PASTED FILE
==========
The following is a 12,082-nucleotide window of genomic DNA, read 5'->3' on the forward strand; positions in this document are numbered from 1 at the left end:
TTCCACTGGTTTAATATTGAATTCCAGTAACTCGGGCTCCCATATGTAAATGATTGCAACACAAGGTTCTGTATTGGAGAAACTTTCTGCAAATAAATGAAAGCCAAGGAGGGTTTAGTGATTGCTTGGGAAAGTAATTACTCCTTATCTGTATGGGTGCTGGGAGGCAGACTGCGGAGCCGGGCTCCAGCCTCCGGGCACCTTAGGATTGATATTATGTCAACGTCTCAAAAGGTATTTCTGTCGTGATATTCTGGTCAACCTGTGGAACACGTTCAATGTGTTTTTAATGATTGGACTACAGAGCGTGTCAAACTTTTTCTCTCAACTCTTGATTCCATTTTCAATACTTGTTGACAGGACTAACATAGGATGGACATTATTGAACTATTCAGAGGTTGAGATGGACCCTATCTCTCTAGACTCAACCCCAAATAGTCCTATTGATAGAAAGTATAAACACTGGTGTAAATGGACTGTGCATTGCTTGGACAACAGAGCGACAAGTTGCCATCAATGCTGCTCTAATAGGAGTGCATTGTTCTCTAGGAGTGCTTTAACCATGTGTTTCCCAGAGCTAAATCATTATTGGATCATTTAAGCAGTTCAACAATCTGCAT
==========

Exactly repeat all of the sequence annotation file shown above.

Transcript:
The following is a 12,082-nucleotide window of genomic DNA, read 5'->3' on the forward strand; positions in this document are numbered from 1 at the left end:
TTCCACTGGTTTAATATTGAATTCCAGTAACTCGGGCTCCCATATGTAAATGATTGCAACACAAGGTTCTGTATTGGAGAAACTTTCTGCAAATAAATGAAAGCCAAGGAGGGTTTAGTGATTGCTTGGGAAAGTAATTACTCCTTATCTGTATGGGTGCTGGGAGGCAGACTGCGGAGCCGGGCTCCAGCCTCCGGGCACCTTAGGATTGATATTATGTCAACGTCTCAAAAGGTATTTCTGTCGTGATATTCTGGTCAACCTGTGGAACACGTTCAATGTGTTTTTAATGATTGGACTACAGAGCGTGTCAAACTTTTTCTCTCAACTCTTGATTCCATTTTCAATACTTGTTGACAGGACTAACATAGGATGGACATTATTGAACTATTCAGAGGTTGAGATGGACCCTATCTCTCTAGACTCAACCCCAAATAGTCCTATTGATAGAAAGTATAAACACTGGTGTAAATGGACTGTGCATTGCTTGGACAACAGAGCGACAAGTTGCCATCAATGCTGCTCTAATAGGAGTGCATTGTTCTCTAGGAGTGCTTTAACCATGTGTTTCCCAGAGCTAAATCATTATTGGATCATTTAAGCAGTTCAACAATCTGCAT